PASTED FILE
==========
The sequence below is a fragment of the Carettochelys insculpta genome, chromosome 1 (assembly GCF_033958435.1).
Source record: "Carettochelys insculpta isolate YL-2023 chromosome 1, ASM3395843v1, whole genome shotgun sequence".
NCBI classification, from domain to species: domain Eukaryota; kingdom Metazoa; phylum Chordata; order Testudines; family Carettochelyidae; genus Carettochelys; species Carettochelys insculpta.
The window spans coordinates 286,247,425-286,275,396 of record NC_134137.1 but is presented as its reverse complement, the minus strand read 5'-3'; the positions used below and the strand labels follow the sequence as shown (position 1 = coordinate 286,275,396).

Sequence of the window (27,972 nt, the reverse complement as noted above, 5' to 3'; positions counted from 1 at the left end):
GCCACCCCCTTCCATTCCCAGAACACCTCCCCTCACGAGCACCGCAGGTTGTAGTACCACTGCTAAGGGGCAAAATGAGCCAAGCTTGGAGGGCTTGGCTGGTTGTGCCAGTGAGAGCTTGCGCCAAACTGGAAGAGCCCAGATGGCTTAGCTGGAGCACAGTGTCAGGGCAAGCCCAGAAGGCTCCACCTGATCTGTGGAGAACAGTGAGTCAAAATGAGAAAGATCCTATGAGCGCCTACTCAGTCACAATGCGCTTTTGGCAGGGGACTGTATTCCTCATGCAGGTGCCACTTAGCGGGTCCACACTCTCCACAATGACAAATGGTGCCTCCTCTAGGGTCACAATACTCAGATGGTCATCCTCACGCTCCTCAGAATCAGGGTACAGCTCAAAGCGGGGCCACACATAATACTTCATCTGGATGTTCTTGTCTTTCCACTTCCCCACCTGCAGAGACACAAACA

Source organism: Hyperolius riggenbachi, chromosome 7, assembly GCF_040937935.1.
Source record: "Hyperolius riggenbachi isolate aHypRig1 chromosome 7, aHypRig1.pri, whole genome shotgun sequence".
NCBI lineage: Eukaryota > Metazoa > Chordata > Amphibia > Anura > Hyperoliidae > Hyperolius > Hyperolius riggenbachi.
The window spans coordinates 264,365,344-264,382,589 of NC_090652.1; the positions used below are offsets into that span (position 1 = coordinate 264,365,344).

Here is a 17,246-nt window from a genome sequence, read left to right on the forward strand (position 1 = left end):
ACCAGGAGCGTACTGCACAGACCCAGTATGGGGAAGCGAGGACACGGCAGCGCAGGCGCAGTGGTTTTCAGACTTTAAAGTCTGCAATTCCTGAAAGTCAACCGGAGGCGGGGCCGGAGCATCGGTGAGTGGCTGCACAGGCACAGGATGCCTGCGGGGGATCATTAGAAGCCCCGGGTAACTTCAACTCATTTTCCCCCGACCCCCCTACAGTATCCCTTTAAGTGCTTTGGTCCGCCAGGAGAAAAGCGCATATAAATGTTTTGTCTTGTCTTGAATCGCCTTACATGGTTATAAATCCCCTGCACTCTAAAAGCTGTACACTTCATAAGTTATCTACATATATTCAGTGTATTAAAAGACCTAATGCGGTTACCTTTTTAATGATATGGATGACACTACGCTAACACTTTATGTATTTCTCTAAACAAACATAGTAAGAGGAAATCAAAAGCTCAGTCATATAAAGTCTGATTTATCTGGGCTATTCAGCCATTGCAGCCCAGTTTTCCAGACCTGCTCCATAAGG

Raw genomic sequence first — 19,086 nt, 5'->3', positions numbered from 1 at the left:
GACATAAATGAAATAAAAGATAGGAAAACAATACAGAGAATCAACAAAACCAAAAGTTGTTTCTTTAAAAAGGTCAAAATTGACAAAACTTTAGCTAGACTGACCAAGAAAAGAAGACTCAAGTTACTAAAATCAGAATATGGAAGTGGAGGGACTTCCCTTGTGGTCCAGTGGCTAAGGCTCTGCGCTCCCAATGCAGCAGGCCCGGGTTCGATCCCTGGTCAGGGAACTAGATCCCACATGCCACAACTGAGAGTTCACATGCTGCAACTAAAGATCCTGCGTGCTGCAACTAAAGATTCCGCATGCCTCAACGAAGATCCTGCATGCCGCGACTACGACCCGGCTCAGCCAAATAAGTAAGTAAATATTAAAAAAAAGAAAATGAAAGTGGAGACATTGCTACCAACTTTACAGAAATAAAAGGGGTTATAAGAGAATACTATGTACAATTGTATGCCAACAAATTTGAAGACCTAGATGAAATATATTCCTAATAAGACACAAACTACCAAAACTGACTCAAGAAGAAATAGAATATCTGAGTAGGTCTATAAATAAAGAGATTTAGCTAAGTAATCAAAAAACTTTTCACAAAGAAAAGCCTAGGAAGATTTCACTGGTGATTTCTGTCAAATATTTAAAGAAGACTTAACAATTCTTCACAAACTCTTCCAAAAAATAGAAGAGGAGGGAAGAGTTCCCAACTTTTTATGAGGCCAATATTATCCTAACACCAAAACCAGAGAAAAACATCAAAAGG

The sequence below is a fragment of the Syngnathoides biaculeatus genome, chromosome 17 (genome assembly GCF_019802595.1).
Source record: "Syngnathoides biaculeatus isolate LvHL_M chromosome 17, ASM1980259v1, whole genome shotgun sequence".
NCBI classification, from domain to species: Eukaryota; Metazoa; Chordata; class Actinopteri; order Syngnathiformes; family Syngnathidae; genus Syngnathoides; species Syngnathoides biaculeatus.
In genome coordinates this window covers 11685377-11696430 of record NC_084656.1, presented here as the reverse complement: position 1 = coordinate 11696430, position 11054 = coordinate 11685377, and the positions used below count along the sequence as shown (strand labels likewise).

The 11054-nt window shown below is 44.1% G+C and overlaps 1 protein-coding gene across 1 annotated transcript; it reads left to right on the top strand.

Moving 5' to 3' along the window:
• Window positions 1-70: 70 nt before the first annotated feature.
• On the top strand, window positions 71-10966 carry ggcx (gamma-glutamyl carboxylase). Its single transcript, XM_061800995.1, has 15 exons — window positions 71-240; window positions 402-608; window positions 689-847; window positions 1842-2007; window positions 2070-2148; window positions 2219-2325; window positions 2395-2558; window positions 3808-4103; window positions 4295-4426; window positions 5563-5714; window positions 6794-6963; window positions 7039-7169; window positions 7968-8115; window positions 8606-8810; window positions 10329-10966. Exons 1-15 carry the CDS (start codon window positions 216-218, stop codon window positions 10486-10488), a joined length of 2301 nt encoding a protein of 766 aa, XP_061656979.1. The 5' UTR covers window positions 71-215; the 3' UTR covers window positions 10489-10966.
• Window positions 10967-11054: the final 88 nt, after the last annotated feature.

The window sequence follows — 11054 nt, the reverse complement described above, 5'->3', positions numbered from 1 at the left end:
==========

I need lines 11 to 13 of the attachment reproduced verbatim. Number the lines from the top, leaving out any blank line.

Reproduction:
Here is a 17,246-nt window from a genome sequence, read left to right on the forward strand (position 1 = left end):
ACCAGGAGCGTACTGCACAGACCCAGTATGGGGAAGCGAGGACACGGCAGCGCAGGCGCAGTGGTTTTCAGACTTTAAAGTCTGCAATTCCTGAAAGTCAACCGGAGGCGGGGCCGGAGCATCGGTGAGTGGCTGCACAGGCACAGGATGCCTGCGGGGGATCATTAGAAGCCCCGGGTAACTTCAACTCATTTTCCCCCGACCCCCCTACAGTATCCCTTTAAGTGCTTTGGTCCGCCAGGAGAAAAGCGCATATAAATGTTTTGTCTTGTCTTGAATCGCCTTACATGGTTATAAATCCCCTGCACTCTAAAAGCTGTACACTTCATAAGTTATCTACATATATTCAGTGTATTAAAAGACCTAATGCGGTTACCTTTTTAATGATATGGATGACACTACGCTAACACTTTATGTATTTCTCTAAACAAACATAGTAAGAGGAAATCAAAAGCTCAGTCATATAAAGTCTGATTTATCTGGGCTATTCAGCCATTGCAGCCCAGTTTTCCAGACCTGCTCCATAAGG

Raw genomic sequence first — 19,086 nt, 5'->3', positions numbered from 1 at the left: